Writing a novel is a strange experience, start to finish. Moments of euphoria — a character does something unexpected, you attain extra depth in a scene with one well-placed word, or a scene is easier to write than you expected — intersperse with moments of disdain — a character’s dialogue falls flat, a scene refuses to come ‘alive’ with detail or action, and you lose motivation.
It’s also one of the few times you might be paid (arguably, in this age of free e-books) to intentionally put obstacles in someone’s way, to make someone’s life harder than it needs to be, and to tear down and destroy someone’s life, though the ‘someone’ is fictional.The only other similar job functions I can think of are in military posts or as a hacker making money by finding holes in security.
About a month ago, I was writing a scene where a handful of characters needed to sneak into another character’s stronghold. Turning it over and over in my mind, I couldn’t imagine a way for them to get in. Eventually, I realized the solution was that there was no solution — it would have to be one of those times where the characters don’t win, despite their best efforts.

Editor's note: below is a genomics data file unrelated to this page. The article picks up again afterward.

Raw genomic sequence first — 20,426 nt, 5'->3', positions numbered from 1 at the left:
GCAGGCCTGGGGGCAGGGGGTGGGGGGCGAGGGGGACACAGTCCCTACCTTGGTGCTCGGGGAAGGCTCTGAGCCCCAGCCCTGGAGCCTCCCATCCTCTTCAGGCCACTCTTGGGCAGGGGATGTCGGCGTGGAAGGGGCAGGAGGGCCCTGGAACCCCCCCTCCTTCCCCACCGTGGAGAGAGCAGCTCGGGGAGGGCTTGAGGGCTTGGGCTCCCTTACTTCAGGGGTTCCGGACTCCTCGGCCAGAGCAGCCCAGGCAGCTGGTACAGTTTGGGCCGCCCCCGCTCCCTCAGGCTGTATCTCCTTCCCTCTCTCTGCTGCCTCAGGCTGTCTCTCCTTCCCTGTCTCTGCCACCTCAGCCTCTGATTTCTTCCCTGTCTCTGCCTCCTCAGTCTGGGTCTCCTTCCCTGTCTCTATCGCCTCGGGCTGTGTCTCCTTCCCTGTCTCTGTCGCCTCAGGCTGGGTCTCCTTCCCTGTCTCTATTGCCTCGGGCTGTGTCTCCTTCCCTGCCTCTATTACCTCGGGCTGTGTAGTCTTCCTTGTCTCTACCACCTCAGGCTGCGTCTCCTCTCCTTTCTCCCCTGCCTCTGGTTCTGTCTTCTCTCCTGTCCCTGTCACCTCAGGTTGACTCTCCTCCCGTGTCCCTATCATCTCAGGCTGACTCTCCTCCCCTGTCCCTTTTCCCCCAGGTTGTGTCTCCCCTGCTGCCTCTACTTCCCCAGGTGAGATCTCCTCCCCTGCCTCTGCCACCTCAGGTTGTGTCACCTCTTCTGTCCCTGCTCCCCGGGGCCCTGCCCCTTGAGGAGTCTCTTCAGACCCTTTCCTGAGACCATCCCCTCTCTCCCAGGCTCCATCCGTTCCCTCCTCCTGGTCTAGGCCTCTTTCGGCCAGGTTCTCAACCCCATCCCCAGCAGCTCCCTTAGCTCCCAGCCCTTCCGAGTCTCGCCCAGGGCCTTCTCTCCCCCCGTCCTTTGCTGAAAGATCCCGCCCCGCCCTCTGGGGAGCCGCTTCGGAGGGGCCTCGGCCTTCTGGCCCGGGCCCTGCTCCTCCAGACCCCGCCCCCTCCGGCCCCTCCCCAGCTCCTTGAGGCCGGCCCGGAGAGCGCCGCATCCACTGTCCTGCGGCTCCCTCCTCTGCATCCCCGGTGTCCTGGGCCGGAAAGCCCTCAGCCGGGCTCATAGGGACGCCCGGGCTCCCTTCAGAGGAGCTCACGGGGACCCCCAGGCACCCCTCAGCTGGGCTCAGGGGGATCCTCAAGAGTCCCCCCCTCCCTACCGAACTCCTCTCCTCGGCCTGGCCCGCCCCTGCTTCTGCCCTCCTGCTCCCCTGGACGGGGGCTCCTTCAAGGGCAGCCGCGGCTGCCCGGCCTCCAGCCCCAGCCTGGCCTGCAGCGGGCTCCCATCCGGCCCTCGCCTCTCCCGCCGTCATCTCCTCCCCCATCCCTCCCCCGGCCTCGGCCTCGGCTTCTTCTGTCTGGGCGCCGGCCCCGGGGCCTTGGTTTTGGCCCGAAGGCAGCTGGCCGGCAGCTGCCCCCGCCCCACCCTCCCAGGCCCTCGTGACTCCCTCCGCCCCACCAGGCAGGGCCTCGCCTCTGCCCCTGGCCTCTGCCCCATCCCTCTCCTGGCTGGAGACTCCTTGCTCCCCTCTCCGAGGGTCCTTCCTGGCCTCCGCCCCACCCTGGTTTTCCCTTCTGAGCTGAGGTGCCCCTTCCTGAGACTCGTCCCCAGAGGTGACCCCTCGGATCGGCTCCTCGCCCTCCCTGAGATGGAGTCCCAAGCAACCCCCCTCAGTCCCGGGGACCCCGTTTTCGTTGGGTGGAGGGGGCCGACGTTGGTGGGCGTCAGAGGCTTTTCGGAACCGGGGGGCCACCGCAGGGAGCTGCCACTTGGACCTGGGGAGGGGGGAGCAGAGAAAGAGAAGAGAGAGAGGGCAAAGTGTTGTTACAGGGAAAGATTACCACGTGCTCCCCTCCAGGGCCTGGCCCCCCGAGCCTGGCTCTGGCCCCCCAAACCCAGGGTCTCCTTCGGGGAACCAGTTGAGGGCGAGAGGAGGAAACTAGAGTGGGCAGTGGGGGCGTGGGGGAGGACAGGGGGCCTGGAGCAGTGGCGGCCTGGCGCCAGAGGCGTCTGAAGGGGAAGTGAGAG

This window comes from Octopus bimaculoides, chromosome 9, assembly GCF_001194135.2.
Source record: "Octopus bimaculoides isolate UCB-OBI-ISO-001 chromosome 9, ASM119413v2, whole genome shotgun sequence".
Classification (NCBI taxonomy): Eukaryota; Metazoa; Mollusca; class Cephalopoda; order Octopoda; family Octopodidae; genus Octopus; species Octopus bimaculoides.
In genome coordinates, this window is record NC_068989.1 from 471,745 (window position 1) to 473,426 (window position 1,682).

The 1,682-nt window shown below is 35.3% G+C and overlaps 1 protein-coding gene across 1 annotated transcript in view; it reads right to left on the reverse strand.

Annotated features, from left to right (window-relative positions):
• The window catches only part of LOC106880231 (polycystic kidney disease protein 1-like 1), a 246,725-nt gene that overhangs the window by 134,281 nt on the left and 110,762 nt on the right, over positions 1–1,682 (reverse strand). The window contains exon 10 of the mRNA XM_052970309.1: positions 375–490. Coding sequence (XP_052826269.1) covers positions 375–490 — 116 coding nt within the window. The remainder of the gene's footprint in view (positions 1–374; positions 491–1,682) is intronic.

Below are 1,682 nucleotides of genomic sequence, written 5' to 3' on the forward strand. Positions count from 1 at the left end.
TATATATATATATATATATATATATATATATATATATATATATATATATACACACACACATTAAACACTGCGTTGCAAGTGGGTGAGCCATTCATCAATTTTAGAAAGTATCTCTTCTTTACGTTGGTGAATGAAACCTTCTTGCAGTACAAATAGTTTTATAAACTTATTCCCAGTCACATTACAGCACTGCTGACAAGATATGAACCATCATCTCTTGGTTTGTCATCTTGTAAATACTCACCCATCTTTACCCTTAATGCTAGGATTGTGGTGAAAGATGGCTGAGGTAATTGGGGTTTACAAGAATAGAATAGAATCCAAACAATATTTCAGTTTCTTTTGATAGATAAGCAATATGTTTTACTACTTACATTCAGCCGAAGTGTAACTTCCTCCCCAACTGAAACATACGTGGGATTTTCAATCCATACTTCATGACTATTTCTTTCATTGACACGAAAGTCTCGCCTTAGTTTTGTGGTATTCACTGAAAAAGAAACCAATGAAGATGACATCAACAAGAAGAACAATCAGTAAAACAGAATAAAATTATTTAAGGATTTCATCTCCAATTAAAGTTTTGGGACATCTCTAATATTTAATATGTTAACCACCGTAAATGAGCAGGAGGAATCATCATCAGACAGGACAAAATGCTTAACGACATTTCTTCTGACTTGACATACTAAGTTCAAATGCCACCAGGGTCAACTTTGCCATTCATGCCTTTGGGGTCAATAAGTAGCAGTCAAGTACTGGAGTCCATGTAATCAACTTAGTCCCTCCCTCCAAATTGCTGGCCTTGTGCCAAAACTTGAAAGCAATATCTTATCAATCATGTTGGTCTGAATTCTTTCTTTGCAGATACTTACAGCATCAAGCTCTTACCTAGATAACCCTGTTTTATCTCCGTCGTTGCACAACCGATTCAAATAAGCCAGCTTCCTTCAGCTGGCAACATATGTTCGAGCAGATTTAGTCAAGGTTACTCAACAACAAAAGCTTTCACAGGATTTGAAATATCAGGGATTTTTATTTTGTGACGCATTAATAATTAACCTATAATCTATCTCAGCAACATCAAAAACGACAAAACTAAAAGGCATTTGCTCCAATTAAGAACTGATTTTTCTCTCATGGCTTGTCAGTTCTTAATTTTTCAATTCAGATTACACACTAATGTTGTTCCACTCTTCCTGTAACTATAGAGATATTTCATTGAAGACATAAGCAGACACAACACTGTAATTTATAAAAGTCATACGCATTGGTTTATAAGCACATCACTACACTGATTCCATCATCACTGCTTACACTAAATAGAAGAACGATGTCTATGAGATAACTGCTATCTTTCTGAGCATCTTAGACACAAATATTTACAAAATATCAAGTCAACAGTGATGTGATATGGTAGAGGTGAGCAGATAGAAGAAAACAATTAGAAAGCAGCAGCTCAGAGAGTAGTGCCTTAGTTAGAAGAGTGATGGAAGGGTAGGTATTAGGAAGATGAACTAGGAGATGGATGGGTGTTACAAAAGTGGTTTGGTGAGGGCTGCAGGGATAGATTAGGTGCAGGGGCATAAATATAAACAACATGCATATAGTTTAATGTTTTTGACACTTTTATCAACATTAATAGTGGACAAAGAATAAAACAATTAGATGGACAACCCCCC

This week, I finished all the scenes of The Last of the Ageless leading up to the climax. I was excited, pumped up, ready to see what these wind-up toys would do on the stage I’d created for them.
And then I started trying to write the first piece of the climax, and it wasn’t exciting anymore. Some might say I jinxed myself by thinking I might actually finish this story by my original deadline. But I think it’s a sign that something’s not quite right. A puzzle piece is missing or fitting in the wrong place.
So over the next week, I’ll be working on seeking and destroying the problem. It could be that I have the climactic scenes in the wrong order, or that I’m using the wrong viewpoint character. Perhaps the obstacles I’ve set up for them aren’t as hard to overcome as I would like them to be.
It could also be that I’m trying to make the characters fit the plot, rather than the plot fit the characters, which is troubling. Or it might just be a fear of finally finishing this project.
Whatever it is, I intend to actually write my way through this one, rather than spending too much time rereading like I did the last time I hit a wall. We’ll see if that works.
On a related note, I found a cute drawing someone did on Google+ that offers some great advice: How to Succeed at Anything. (If you don’t have a Google+ profile, you can see the drawing anyway, don’t worry.)
Pop over and tell me how you obliterate obstacles:
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